On the other hand, anything that got him this close to Martha for a few minutes couldn’t be that bad.
“Bit small in here,” he said, after the door on their side had whooshed shut and all the machinery clunked into place.
“I don’t think they designed it for two people to go through at once.”
“Probably because it’s always breaking down. I was in here two hours last week. Wouldn’t be much fun if you didn’t like the person you were stuck with,” she said, grinning up at him.
He was glad the other door opened before he could do something insane, like ask if she’d mind being stuck there with him.
Walking out of the portal room in a different universe to the one you’d started in was weird. The first few times he’d almost been sick with dizziness. He was used enough to it now that it just felt uncomfortable, like all the atoms in his body had decided to spin around at once.
“It works the other way for me,” Martha said when he mentioned it. “I’m fine coming this direction, it’s going back that’s weird.” He’d taken her bag and followed her up the stairs; if she wondered why he was coming this way and not going to find Toshiko, she didn’t say anything about it. “I thought it was just cos I wasn’t born in that universe. But you weren’t either and it’s different for you.”
“I’ve lived there a couple of years,” he pointed out. “You’ve only been there six months.”
“Yeah, that’s probably it. Maybe my department should look into…” A blast of frigid air hit them as she opened the street-level exit. “God, it’s freezing!”
“I’d give you my coat,” Mickey said, following her out onto the Plass with his teeth chattering, “if I was wearing one.”
“Torchwood: master planners. That’s us.”
“Good thing we sometimes save the world or we’d be completely useless.”
That made her laugh. “Two worlds, thanks. We’re at least a hundred percent more brilliant than you’re letting on.”
“That’s my natural modesty, babe,” he said, and would have promptly killed himself for the unintentional last word if she hadn’t looked away, smiling to herself like she really didn’t mind it.
“Can I just ask…”
Mickey swallowed. There were so many bad ways that sentence could end -
“How come you’ve never asked me out?”
- and at least one good way. It was getting dark, it was freezing, it was Cardiff. None of that made the place any less beautiful, suddenly.
“Because,” Martha plowed ahead, “I keep thinking you’re about to and then you never do. And I thought it was the Rose thing, which was holding me back as well – y’know, sisters before misters and all that - only I finally just asked her and she says it’s been a couple of years since you and her went out and she doesn’t mind.”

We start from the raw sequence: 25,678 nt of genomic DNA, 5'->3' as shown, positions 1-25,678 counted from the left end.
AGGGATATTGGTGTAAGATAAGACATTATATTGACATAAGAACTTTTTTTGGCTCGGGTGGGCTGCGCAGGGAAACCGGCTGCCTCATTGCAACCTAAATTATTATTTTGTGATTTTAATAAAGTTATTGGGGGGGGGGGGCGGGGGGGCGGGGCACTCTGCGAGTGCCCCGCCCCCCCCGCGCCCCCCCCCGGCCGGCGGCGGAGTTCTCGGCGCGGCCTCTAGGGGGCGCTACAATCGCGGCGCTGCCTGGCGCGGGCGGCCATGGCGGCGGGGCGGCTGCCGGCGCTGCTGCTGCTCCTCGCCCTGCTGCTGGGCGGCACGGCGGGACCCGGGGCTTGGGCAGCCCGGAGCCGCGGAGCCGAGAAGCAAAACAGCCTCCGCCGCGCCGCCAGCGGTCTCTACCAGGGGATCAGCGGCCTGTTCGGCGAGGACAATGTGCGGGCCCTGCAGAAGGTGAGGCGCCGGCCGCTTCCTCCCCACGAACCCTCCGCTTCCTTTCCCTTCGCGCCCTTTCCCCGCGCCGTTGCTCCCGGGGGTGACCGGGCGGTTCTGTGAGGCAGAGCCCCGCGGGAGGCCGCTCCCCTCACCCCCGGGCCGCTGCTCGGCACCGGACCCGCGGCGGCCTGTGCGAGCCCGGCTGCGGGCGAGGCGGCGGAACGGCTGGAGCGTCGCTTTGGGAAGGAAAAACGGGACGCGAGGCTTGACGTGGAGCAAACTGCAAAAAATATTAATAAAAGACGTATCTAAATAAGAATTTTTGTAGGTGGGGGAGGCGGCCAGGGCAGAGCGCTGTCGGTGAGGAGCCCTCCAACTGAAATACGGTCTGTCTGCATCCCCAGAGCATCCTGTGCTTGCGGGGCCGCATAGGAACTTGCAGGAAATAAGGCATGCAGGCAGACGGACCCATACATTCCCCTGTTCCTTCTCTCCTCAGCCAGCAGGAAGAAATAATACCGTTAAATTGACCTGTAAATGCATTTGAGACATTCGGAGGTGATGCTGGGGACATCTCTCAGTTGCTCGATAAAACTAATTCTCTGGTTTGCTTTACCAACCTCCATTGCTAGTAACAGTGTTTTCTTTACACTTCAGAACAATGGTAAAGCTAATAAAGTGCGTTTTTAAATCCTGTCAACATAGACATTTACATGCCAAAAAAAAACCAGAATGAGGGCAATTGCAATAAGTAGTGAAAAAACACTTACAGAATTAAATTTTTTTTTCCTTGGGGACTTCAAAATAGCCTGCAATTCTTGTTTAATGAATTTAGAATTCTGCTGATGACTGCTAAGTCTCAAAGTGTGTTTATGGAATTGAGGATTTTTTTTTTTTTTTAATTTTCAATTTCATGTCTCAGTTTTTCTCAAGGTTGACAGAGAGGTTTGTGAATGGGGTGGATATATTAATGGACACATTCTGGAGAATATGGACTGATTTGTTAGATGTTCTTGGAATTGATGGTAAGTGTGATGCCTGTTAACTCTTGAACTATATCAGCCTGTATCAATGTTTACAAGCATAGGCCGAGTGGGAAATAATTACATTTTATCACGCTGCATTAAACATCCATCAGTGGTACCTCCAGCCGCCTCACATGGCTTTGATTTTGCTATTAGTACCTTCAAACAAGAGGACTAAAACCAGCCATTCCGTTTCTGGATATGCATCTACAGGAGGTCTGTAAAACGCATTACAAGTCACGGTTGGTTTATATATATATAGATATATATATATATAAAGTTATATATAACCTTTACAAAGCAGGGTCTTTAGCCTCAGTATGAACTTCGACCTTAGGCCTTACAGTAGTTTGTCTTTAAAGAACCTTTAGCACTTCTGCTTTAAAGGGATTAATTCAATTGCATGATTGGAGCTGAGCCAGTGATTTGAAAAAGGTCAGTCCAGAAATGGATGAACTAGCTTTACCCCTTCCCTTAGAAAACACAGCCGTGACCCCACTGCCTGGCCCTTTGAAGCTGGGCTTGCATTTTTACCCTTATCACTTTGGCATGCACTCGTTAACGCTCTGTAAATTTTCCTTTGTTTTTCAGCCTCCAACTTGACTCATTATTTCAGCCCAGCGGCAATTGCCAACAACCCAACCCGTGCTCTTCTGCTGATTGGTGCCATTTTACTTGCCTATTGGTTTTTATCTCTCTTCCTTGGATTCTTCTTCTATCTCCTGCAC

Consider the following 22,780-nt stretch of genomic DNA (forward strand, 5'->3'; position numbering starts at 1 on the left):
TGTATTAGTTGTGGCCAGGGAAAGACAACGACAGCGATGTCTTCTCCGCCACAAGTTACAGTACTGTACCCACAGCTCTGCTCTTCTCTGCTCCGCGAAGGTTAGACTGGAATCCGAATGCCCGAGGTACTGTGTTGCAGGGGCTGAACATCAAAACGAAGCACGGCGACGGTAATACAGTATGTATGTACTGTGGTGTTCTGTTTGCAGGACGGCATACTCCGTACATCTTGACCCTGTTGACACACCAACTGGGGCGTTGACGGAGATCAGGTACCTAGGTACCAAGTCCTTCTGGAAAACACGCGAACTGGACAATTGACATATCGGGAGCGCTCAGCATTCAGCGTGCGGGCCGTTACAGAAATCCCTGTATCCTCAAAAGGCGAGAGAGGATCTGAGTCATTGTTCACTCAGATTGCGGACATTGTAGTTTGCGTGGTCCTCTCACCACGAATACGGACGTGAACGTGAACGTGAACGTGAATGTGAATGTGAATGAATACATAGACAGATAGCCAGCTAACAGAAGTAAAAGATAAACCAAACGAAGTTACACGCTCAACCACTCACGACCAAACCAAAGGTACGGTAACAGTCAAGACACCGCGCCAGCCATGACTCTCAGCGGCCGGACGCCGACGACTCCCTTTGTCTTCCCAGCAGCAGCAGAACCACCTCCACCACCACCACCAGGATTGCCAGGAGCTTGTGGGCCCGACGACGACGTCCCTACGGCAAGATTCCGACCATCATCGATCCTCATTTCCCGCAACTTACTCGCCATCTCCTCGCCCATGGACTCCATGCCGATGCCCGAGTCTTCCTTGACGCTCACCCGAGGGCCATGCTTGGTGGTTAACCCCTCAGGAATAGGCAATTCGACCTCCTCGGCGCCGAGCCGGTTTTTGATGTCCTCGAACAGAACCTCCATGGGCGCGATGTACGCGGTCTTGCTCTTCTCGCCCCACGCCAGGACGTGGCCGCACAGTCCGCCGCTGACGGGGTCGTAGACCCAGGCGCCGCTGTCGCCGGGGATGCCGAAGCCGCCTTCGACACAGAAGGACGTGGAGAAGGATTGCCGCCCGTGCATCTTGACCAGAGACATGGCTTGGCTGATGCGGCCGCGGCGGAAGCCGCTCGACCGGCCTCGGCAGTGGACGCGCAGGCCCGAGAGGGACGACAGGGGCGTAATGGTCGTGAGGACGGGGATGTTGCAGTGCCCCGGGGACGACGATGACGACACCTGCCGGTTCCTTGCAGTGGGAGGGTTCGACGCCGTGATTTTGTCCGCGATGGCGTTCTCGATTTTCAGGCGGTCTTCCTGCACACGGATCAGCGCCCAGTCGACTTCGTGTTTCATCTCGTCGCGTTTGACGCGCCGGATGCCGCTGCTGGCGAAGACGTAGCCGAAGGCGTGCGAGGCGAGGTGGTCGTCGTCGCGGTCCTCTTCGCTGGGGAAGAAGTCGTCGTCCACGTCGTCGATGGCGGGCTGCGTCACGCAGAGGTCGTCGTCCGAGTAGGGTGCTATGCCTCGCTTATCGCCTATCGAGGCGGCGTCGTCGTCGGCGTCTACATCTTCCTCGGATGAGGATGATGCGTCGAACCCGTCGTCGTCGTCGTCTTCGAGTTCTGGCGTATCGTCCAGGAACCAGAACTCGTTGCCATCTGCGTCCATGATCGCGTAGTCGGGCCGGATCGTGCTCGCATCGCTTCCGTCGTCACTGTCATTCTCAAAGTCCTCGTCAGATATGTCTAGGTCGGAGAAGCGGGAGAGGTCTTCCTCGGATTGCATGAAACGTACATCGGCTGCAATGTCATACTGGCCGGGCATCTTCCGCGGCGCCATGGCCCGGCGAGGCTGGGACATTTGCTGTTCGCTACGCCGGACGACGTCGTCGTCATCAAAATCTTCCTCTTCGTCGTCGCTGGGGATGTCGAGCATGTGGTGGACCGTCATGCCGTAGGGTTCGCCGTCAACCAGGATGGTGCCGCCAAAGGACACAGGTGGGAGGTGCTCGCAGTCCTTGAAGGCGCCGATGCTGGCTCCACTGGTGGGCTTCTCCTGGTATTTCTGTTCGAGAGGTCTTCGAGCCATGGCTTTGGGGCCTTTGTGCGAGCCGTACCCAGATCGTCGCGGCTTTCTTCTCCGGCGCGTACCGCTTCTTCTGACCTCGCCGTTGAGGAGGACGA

“You thought she’d be jealous about me? Seriously?” How on Earth, he wondered, had she got that impression? And she talked to Rose all the time, as well. It couldn’t all be shoes and space travel. “Me and Rose were over…” he thought about it. Hard to fix on one date, they’d been finishing with each other for so long, even if you didn’t bring time travel into it. “Ages ago. She’s my best mate in the world, but that’s all it is.”
“It’s just,” she shrugged, “I’ve done the second-best thing. Never again.”
“Look,” Mickey said, “I’m not even going to start listing the ways in which you being second best to anybody is just wrong because we’ll be here all night and it’s really bloody cold and you’ll miss your train and your mum sounds scary. Do you want to go out some time when you get back from your party?”
“Oh, about time,” she said, and if it was a bit awkward snogging someone when one of your hands and both of theirs were full, he didn’t mind. Somewhere in the back of his mind, he thought he’d always been waiting for the perfect moment to kiss her – the big film moment, all glamour and violin music and bright and romantic. Not an empty plaza in Cardiff with rain starting to drizzle down and a pterodactyl watching them with interest from the top of the fountain.
The film thing would have been pretty good. This was brilliant.
“Train,” she said, giving him another quick kiss and grabbing her bag and turning and running for the taxi rank before he’d got over the first kiss. “My brother’s twenty-two today!” she shouted back at him, as he stood half-reeling and wondering how she could go so fast in high heels. “Amazing what can change in a year, isn’t it? See you on Sunday, Mr Smith…”